Workshop:
DREAMS - Dynamic Risk managEment for AutonoMous Systems

DREAMS 2020 HAS MOVED FROM PHYSICAL MODE TO DIGITAL MODE DUE TO PANDEMIC COVID-19.

The DREAMS Workshop will be colocated with the 16th European Dependable Computing Conference (EDCC) 7 - 10 September 2020 Munich, Germany

http://edcc.dependability.org/

 

IMPORTANT NOTICE: Since the workshop will not be held in-site there will be no registration fees!

Autonomous systems have enormous potential and they are bound to be a major driver in future economical and societal transformations. Their key trait is that they pursue and achieve their more or less explicitly defined goals independently and without human guidance or intervention. In contexts where safety, or other critical properties, need to be guaranteed it is, however, presently hardly possible to exploit autonomous systems to their full potential. Unknowns and uncertainties are induced due to high complexity of the autonomous behaviors, the utilized technology and the volatile and highly complex system contexts. These characteristics render the base assumptions of established assurance methodologies (and standards) void, hence new approaches need to be investigated. One general approach to deal with such unknowns and uncertainties is to shift parts of the development time assurance activities into runtime when all required information can be resolved.

Giving systems runtime assurance capabilities means empowering them to monitor their environments (i.e. other collaborating systems as well as the physical environment), analyze and reason about implications regarding key safety requirements, and, execute control actions to ensure adherence to these requirements at any time – thus conducting Dynamic Risk Management (DRM). DRM has the potential to not only outright enable certain types of systems or applications, but also to significantly increase the performance of already existing ones. This is due to the fact that by resolving unknowns and uncertainties at runtime it will be possible to get rid of worst case assumptions that typically detriment the systems performance properties. The DREAMS workshop intends to explore concepts and techniques for realizing DRM. It invites experts, researchers, and practitioners for presentations and in-depth discussions about prediction models for risk identification, integration between strategic, tactical and operational risk management, architectures for dynamic risk management, and V&V of dynamic risk management.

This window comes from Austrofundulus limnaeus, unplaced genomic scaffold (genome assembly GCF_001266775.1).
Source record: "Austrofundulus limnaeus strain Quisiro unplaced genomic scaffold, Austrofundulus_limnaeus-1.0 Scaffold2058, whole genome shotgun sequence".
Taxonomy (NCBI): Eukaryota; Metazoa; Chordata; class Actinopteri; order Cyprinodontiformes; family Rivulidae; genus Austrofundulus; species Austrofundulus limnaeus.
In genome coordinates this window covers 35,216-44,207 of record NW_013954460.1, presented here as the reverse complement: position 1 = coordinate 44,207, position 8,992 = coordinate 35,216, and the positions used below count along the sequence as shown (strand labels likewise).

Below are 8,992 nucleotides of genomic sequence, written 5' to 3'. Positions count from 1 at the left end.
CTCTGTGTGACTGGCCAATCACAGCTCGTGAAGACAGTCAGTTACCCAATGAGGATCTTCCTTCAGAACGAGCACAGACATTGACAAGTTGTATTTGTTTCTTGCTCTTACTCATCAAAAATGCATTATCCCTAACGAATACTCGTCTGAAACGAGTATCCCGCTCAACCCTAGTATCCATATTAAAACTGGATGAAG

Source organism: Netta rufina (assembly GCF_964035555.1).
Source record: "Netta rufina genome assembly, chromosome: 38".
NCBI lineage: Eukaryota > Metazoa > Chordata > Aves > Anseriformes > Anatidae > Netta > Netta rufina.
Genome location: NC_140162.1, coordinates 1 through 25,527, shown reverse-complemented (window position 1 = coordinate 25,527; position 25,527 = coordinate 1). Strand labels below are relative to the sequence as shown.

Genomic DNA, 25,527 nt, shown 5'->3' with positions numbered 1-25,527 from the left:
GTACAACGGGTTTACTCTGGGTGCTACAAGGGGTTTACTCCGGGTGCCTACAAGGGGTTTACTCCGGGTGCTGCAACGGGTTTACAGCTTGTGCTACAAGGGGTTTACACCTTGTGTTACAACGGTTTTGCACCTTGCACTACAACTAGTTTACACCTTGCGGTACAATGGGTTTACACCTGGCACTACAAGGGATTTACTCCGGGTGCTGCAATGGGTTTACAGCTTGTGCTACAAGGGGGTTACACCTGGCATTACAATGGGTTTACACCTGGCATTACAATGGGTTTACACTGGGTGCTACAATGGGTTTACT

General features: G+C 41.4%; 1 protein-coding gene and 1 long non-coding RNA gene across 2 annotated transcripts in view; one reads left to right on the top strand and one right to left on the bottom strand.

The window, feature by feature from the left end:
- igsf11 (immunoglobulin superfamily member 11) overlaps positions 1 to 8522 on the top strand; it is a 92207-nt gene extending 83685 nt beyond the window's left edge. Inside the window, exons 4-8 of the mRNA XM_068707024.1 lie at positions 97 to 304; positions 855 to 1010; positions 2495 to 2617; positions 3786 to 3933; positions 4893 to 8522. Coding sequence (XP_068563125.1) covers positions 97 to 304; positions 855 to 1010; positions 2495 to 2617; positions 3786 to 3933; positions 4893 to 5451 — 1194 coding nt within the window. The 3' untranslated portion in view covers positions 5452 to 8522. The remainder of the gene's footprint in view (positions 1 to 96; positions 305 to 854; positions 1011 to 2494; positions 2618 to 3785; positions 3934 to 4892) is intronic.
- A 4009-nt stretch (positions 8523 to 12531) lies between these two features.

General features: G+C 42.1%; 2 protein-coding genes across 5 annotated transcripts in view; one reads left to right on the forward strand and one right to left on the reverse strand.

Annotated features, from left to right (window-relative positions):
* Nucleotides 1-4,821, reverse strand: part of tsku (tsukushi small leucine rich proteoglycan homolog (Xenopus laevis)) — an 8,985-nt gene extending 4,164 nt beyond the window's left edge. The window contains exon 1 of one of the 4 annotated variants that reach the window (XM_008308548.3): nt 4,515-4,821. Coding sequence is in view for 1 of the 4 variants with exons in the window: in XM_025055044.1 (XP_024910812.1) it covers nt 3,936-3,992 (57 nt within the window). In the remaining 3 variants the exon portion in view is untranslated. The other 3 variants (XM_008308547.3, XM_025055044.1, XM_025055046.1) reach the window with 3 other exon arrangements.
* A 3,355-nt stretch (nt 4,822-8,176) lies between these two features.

DREAMS aims at bringing together communities from diverse disciplines, such as safety engineering, runtime adaptation, predictive modelling, control theory, and from different application domains such as automotive, healthcare, manufacturing, agriculture and critical infrastructures.

 

Topics of interest include but are not limited to:

  • DRM concepts and methods (e.g., methods to derive suitable risk metrics)
  • DRM architectures
  • Layered DRM approaches combining different scopes (e.g., combining DRM at trajectory planning level and at maneuver planning)
  • Collaborative DRM performed by groups of cyber-physical systems
  • AI-based DRM and trustworthiness considerations
  • DRM classifications and taxonomies
  • Case studies 

Full Paper Submission June 22, 2020 (extended)
Authors Notification June 29, 2020
Camera Ready Papers July 15, 2020

Submitted papers must be unpublished and not considered elsewhere for publication.
Submissions will undergo a rigorous review process handled by the Technical Program Committee.
Papers will be selected based on their originality, significance, relevance, and clarity of presentation.

Only electronic submissions in PDF format through the submission site (https://easychair.org/conferences/?conf=dreams2020 ) will be considered.

The DREAMS proceedings will be published to Springer Communications in Computer and Information Science (CCIS) (https://www.springer.com/series/7899 )

Papers must be in English, up to 12 pages in Springer format, including references and appendices.
Information for authors, LaTeX and Microsoft Word templates, as well as formatting guidelines, can be found here.

Authors should consult Springer’s authors’ guidelines and use their proceedings templates, either for LaTeX or for Word, for the preparation of their papers. Springer encourages authors to include their ORCIDs in their papers. In addition, the corresponding author of each paper, acting on behalf of all of the authors of that paper, must complete and sign a Consent-to-Publish form. The corresponding author signing the copyright form should match the corresponding author marked on the paper. Once the files have been sent to Springer, changes relating to the authorship of the papers cannot be made.

Organizers

  • Rasmus Adler (Fraunhofer IESE)
  • Daniel Schneider (Fraunhofer IESE)
  • Phillipp Schleiß (Fraunhofer IKS)

Program Committee

  • Phil Kopmann, Carnegie Mellon University, USA
  • Naoki-sam Ishihama, Jaxa, Japan
  • Patrik Feth, Sick ag, Germany
  • Nicola Paltrinieri, Norwegian university of science and technology, Norway
  • Eric Armengaud, AVL, Austria
  • Ibrahim Habli, Univeristy of York, UK
  • Yiannis Papadopulous, University of Hull, UK
  • Ayhan Mehmed, TTTech Auto AG, Austria
  • Lydia Gauerhof, Bosch, Germany
  • Roman Gansch, Bosch, Germany
  • John Rushby, SRI International. USA
  • Gordon Blair, Lancaster University, UK  
  • Daniel Görges, Technische Universität Kaiserslautern, Germany